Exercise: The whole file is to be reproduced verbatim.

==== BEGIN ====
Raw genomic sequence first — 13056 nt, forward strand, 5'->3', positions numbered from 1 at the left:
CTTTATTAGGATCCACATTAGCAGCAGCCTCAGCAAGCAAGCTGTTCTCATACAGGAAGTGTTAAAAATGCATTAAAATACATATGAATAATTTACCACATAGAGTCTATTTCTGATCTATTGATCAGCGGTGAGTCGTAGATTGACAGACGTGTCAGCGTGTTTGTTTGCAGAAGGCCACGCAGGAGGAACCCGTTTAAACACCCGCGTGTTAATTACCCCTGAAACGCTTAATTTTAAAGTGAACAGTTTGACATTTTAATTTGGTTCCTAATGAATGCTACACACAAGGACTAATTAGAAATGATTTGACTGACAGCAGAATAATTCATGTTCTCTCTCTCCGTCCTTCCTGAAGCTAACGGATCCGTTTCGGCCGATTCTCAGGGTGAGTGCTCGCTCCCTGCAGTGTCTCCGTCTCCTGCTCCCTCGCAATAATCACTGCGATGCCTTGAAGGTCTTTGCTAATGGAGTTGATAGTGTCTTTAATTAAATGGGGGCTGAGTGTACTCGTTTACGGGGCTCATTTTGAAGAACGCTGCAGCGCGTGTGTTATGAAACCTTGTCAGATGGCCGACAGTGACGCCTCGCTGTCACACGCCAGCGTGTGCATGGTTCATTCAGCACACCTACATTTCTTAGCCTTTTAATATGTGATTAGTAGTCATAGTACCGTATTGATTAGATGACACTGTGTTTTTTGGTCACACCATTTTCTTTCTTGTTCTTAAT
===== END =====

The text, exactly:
Raw genomic sequence first — 13056 nt, forward strand, 5'->3', positions numbered from 1 at the left:
CTTTATTAGGATCCACATTAGCAGCAGCCTCAGCAAGCAAGCTGTTCTCATACAGGAAGTGTTAAAAATGCATTAAAATACATATGAATAATTTACCACATAGAGTCTATTTCTGATCTATTGATCAGCGGTGAGTCGTAGATTGACAGACGTGTCAGCGTGTTTGTTTGCAGAAGGCCACGCAGGAGGAACCCGTTTAAACACCCGCGTGTTAATTACCCCTGAAACGCTTAATTTTAAAGTGAACAGTTTGACATTTTAATTTGGTTCCTAATGAATGCTACACACAAGGACTAATTAGAAATGATTTGACTGACAGCAGAATAATTCATGTTCTCTCTCTCCGTCCTTCCTGAAGCTAACGGATCCGTTTCGGCCGATTCTCAGGGTGAGTGCTCGCTCCCTGCAGTGTCTCCGTCTCCTGCTCCCTCGCAATAATCACTGCGATGCCTTGAAGGTCTTTGCTAATGGAGTTGATAGTGTCTTTAATTAAATGGGGGCTGAGTGTACTCGTTTACGGGGCTCATTTTGAAGAACGCTGCAGCGCGTGTGTTATGAAACCTTGTCAGATGGCCGACAGTGACGCCTCGCTGTCACACGCCAGCGTGTGCATGGTTCATTCAGCACACCTACATTTCTTAGCCTTTTAATATGTGATTAGTAGTCATAGTACCGTATTGATTAGATGACACTGTGTTTTTTGGTCACACCATTTTCTTTCTTGTTCTTAAT